You can rise to great heights making consistent, streamable, mainstream mood music; it has worked for peers like Adele (whose sales, Drake has admitted, he covets). It's an asset to write music so blank, broad and surface-sensitive it works in any setting.
But an artist of Drake's stature can only cling to the middle for so long. It's possible he knows it.
• • •
Sometime on Saturday, after the first act has left the stage, one of the most popular rappers in the game will step to the mic and bellow out a line from Jumpman or Grammys, and the Amalie Arena crowd will lose its mind.
Drake? No, no, no. I'm talking about Atlanta rapper Future, Drake's partner on 2015's What a Time to Be Alive mixtape and co-headliner on this tour.
Lately, their concerts have worked like this: Drake comes out for a set, then Future, then Drake again. Drake is somehow simultaneously the night's biggest star and Future's opening act. That kind of makes sense. It is Future who recently appeared on the cover of Rolling Stone, a place Drake's face has never been. Drake may be the crossover pop star, but with his booming trap bass, narcotized voice and ear for simple, knockout hooks (Low Life, March Madness, Same Damn Time), Future holds the allegiance of the streets.
The point is not that Drake needs to be harder, more gangsta, to succeed; that'll never be his lane. And it's not that Future's prodigious catalog is better or more innovative than Drake's. But it is decidedly more emphatic. Drake's an ellipsis, Future's a period. That is the difference between them. And when you're waiting for an artist to make a statement, that period makes all the difference.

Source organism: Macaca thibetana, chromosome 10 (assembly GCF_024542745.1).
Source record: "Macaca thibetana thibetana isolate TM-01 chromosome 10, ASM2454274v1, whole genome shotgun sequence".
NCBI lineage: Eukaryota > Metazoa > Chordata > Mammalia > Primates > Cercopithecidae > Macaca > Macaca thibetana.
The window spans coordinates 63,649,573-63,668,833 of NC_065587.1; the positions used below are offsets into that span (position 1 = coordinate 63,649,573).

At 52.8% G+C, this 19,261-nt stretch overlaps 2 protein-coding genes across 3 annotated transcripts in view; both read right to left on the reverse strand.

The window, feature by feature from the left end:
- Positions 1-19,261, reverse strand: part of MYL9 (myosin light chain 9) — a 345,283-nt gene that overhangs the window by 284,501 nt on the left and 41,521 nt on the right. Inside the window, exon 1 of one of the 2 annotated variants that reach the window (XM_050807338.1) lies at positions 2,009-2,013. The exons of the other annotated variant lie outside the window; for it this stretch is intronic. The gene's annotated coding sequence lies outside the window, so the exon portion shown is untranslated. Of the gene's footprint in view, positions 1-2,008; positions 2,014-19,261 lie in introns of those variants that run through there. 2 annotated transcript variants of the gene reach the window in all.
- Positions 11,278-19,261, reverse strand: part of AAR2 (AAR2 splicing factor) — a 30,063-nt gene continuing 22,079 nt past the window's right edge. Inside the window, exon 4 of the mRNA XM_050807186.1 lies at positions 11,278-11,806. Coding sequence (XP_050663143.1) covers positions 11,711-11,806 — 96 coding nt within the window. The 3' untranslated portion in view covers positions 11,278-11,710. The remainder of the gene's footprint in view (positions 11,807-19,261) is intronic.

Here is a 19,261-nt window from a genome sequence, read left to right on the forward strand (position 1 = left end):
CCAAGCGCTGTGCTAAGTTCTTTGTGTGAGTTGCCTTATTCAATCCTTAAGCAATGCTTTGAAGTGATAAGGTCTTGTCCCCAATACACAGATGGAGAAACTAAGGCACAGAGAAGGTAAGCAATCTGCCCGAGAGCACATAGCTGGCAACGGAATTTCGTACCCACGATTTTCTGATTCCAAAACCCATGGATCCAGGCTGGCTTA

• • •
Your friendly Canadian rap god has a blank check. It's time to cash it in.
He could pull a Kendrick Lamar or Beyoncé and drop a fierce, game-changing album that actually says something substantive about the world we live in. He could pull a J. Cole and go back to basics with an album that's autobiographical and feature-free, something that lays out his personal world view a little more clearly than Views. He could lean into the world of alt-R&B he helped popularize, turning to Frank Ocean or the Weeknd for inspiration.
Or he could ditch music altogether. He could star in a movie. He's a charismatic actor (Degrassi, anyone?) with leading-man looks who has twice hosted Saturday Night Live. Or he could shift to mogul mode like Puffy or Fiddy or Dre, and focus on his OVO music and clothing empire, or his roles as a tastemaker and brand ambassador for Apple and the Toronto Raptors.
At the moment, who knows where Drake is leaning. He reportedly has mixtapes coming with Kanye West and Gucci Mane. There will certainly be more collaborations with Future and Rihanna. How any of this helps us better understand who Drake really is — beyond a guy with all of hip-hop on speed dial — isn't exactly clear.
But all of it is happening, and all of it will probably go platinum, and all of it will certainly keep Drake on the Billboard Hot 100 for as long as he wishes to stay there. Your friendly Canadian rap god seems fine with that — he's a people person, with millions of people to please.
And they're waiting.
Contact Jay Cridlin at firstname.lastname@example.org or (727) 893-8336. Follow @JayCridlin.